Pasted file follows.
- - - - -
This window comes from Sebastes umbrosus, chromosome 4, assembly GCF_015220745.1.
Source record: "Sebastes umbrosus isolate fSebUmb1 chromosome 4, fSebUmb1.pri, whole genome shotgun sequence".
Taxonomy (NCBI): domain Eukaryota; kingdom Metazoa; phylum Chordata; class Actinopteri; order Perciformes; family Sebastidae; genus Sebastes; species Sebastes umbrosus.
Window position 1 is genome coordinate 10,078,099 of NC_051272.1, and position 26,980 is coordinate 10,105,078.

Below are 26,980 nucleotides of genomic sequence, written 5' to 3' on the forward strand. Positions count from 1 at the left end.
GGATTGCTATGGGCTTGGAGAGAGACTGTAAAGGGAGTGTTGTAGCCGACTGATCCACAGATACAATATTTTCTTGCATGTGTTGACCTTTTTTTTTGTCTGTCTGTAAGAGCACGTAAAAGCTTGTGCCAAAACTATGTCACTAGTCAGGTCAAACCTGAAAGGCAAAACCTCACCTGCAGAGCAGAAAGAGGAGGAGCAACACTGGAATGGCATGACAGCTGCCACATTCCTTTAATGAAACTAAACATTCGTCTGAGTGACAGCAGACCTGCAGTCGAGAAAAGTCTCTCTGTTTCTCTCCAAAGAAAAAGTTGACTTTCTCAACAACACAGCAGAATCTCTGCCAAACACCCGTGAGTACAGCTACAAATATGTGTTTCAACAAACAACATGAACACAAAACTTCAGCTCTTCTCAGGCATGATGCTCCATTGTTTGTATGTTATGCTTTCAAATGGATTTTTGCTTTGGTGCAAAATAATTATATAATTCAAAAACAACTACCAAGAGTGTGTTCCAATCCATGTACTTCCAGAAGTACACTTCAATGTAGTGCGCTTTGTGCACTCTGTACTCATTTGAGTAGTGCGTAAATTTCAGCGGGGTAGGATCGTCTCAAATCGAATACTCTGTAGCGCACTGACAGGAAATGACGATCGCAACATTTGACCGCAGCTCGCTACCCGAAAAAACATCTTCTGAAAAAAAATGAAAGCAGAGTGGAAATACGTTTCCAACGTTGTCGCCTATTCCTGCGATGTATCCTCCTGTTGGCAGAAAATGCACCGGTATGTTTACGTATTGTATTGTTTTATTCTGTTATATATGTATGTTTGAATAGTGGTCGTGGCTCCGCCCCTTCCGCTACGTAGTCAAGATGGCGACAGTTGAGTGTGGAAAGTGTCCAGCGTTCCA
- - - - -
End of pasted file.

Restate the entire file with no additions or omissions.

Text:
This window comes from Sebastes umbrosus, chromosome 4, assembly GCF_015220745.1.
Source record: "Sebastes umbrosus isolate fSebUmb1 chromosome 4, fSebUmb1.pri, whole genome shotgun sequence".
Taxonomy (NCBI): domain Eukaryota; kingdom Metazoa; phylum Chordata; class Actinopteri; order Perciformes; family Sebastidae; genus Sebastes; species Sebastes umbrosus.
Window position 1 is genome coordinate 10,078,099 of NC_051272.1, and position 26,980 is coordinate 10,105,078.

Below are 26,980 nucleotides of genomic sequence, written 5' to 3' on the forward strand. Positions count from 1 at the left end.
GGATTGCTATGGGCTTGGAGAGAGACTGTAAAGGGAGTGTTGTAGCCGACTGATCCACAGATACAATATTTTCTTGCATGTGTTGACCTTTTTTTTTGTCTGTCTGTAAGAGCACGTAAAAGCTTGTGCCAAAACTATGTCACTAGTCAGGTCAAACCTGAAAGGCAAAACCTCACCTGCAGAGCAGAAAGAGGAGGAGCAACACTGGAATGGCATGACAGCTGCCACATTCCTTTAATGAAACTAAACATTCGTCTGAGTGACAGCAGACCTGCAGTCGAGAAAAGTCTCTCTGTTTCTCTCCAAAGAAAAAGTTGACTTTCTCAACAACACAGCAGAATCTCTGCCAAACACCCGTGAGTACAGCTACAAATATGTGTTTCAACAAACAACATGAACACAAAACTTCAGCTCTTCTCAGGCATGATGCTCCATTGTTTGTATGTTATGCTTTCAAATGGATTTTTGCTTTGGTGCAAAATAATTATATAATTCAAAAACAACTACCAAGAGTGTGTTCCAATCCATGTACTTCCAGAAGTACACTTCAATGTAGTGCGCTTTGTGCACTCTGTACTCATTTGAGTAGTGCGTAAATTTCAGCGGGGTAGGATCGTCTCAAATCGAATACTCTGTAGCGCACTGACAGGAAATGACGATCGCAACATTTGACCGCAGCTCGCTACCCGAAAAAACATCTTCTGAAAAAAAATGAAAGCAGAGTGGAAATACGTTTCCAACGTTGTCGCCTATTCCTGCGATGTATCCTCCTGTTGGCAGAAAATGCACCGGTATGTTTACGTATTGTATTGTTTTATTCTGTTATATATGTATGTTTGAATAGTGGTCGTGGCTCCGCCCCTTCCGCTACGTAGTCAAGATGGCGACAGTTGAGTGTGGAAAGTGTCCAGCGTTCCA